7 Disk Storage Systems: RAIDCSCE430/830 RAID 0: Nonredundant file datablock 1block 0block 2block 3 Disk 1Disk 0Disk 2Disk 3 Best write performance due to no updating redundancy information Not best read performance Redundancy schemes can schedule requests on the disks with shortest queue and disk seek time

8 Disk Storage Systems: RAIDCSCE430/830 RAID 1: Disk Mirroring/Shadowing Each disk is fully duplicated onto its "shadow" Very high availability can be achieved Bandwidth sacrifice on write: Logical write = two physical writes Reads may be optimized minimize the queue and disk search time Most expensive solution: 100% capacity overhead Targeted for high I/O rate, high availability environments recovery group

9 Disk Storage Systems: RAIDCSCE430/830 RAID 2: Memory-Style ECC f 0 (b) b2b2 b1b1 b0b0 b3b3 f 1 (b) P(b) Data Disks Multiple ECC Disks and a Parity Disk Multiple disks record the ECC information to determine which disk is in fault A parity disk is then used to reconstruct corrupted or lost data Needs log 2 (number of disks) redundancy disks

10 Disk Storage Systems: RAIDCSCE430/830 RAID 3: Bit Interleaved Parity Only need one parity disk Write/Read accesses all disks Only one request can be serviced at a time Provides high bandwidth but not high I/O rates Targeted for high bandwidth applications: Multimedia, Image Processing Logical record Striped physical records P Physical record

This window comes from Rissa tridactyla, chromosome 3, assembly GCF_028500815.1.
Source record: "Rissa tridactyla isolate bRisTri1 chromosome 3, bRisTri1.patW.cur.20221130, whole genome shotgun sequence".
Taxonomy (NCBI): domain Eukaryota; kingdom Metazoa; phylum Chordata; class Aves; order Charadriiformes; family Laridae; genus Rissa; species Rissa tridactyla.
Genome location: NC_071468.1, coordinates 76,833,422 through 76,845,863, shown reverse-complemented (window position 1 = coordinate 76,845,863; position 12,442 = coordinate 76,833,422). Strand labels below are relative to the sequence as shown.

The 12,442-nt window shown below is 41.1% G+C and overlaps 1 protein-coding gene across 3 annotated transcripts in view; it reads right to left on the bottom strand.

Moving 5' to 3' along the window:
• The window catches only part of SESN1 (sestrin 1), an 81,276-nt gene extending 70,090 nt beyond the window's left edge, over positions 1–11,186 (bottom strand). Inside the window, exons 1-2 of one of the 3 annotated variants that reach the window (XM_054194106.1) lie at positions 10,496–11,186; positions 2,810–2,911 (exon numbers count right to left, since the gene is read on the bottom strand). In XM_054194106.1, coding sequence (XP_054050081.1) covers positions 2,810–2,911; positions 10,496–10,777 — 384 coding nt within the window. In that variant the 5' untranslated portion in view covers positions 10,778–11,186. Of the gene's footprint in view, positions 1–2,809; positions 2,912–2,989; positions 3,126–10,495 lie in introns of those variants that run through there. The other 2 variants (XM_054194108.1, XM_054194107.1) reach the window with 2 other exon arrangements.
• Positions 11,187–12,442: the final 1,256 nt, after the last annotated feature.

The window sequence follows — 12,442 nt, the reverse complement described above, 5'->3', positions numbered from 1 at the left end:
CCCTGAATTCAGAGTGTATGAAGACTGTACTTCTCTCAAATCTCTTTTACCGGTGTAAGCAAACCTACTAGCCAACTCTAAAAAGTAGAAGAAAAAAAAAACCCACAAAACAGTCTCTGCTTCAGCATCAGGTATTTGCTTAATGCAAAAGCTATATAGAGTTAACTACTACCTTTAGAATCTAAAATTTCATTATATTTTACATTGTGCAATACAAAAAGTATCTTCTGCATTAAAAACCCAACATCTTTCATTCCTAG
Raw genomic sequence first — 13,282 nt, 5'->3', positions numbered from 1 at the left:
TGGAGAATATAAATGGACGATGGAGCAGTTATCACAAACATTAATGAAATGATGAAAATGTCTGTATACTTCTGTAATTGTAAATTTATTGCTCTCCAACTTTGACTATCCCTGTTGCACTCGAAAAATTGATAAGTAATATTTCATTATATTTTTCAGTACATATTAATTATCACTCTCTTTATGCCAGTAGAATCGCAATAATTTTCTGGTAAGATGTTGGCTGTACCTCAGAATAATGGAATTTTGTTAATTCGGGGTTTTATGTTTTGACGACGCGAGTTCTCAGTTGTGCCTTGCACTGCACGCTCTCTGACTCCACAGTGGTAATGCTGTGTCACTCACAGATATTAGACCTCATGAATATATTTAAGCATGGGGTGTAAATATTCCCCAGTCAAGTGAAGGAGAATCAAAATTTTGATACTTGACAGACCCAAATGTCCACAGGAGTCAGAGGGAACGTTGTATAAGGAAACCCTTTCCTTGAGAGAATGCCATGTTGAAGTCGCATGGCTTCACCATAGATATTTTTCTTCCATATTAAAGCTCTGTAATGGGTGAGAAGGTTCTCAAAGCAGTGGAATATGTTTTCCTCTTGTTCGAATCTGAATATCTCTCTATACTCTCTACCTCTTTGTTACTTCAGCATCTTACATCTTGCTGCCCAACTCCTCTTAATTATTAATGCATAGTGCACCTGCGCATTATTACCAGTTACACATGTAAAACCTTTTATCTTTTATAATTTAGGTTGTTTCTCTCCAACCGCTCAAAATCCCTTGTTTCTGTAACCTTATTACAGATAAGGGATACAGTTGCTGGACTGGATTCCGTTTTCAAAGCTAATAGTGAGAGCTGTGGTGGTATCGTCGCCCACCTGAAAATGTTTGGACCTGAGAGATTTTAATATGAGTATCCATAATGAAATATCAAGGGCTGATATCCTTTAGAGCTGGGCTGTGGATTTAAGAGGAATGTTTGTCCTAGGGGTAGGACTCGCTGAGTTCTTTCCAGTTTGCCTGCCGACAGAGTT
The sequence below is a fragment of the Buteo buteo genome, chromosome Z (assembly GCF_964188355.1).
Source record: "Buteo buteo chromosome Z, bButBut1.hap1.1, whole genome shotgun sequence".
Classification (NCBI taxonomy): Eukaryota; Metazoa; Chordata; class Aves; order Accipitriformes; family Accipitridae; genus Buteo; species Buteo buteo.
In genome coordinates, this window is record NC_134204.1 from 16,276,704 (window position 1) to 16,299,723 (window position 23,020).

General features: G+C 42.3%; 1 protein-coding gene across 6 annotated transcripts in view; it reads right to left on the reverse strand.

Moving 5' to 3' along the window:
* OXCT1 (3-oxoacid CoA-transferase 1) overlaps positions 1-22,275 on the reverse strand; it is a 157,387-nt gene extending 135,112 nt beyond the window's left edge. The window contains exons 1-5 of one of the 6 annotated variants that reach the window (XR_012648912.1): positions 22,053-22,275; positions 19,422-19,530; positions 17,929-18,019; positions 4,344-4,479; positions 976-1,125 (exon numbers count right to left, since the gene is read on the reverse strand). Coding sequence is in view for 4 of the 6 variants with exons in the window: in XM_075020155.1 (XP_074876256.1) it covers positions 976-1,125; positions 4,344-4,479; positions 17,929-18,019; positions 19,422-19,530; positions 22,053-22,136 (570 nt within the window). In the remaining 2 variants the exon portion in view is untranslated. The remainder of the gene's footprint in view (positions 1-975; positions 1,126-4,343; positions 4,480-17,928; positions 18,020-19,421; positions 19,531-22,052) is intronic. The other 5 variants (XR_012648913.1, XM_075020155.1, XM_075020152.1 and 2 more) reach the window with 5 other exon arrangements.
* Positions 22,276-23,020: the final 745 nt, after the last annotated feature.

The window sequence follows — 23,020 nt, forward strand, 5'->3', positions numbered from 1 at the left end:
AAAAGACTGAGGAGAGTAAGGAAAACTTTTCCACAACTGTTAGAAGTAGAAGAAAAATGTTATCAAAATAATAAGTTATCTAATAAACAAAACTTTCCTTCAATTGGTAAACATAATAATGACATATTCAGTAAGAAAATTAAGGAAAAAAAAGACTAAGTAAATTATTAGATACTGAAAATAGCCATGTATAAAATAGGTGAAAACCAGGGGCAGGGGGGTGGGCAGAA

11 Disk Storage Systems: RAIDCSCE430/830 RAID 4: Block Interleaved Parity block 0 block 4 block 8 block 12 block 1 block 5 block 9 block 13 block 2 block 6 block 10 block 14 block 3 block 7 block 11 block 15 P(0-3) P(4-7) P(8-11) P(12-15) Allow for parallel access by multiple I/O requests Doing multiple small reads is now faster than before. Large writes (full stripe), update the parity: P’ = d0’ + d1’ + d2’ + d3’; Small writes (eg. write on d0), update the parity: P = d0 + d1 + d2 + d3 P’ = d0’ + d1 + d2 + d3 = P + d0’ + d0; However, writes are still very slow since the parity disk is the bottleneck.

12 Disk Storage Systems: RAIDCSCE430/830 RAID 4: Small Writes D0D1D2 D3 P D0' + + D1D2 D3 P' new data old data old parity XOR (1. Read) (2. Read) (3. Write) (4. Write) Small Write Algorithm 1 Logical Write = 2 Physical Reads + 2 Physical Writes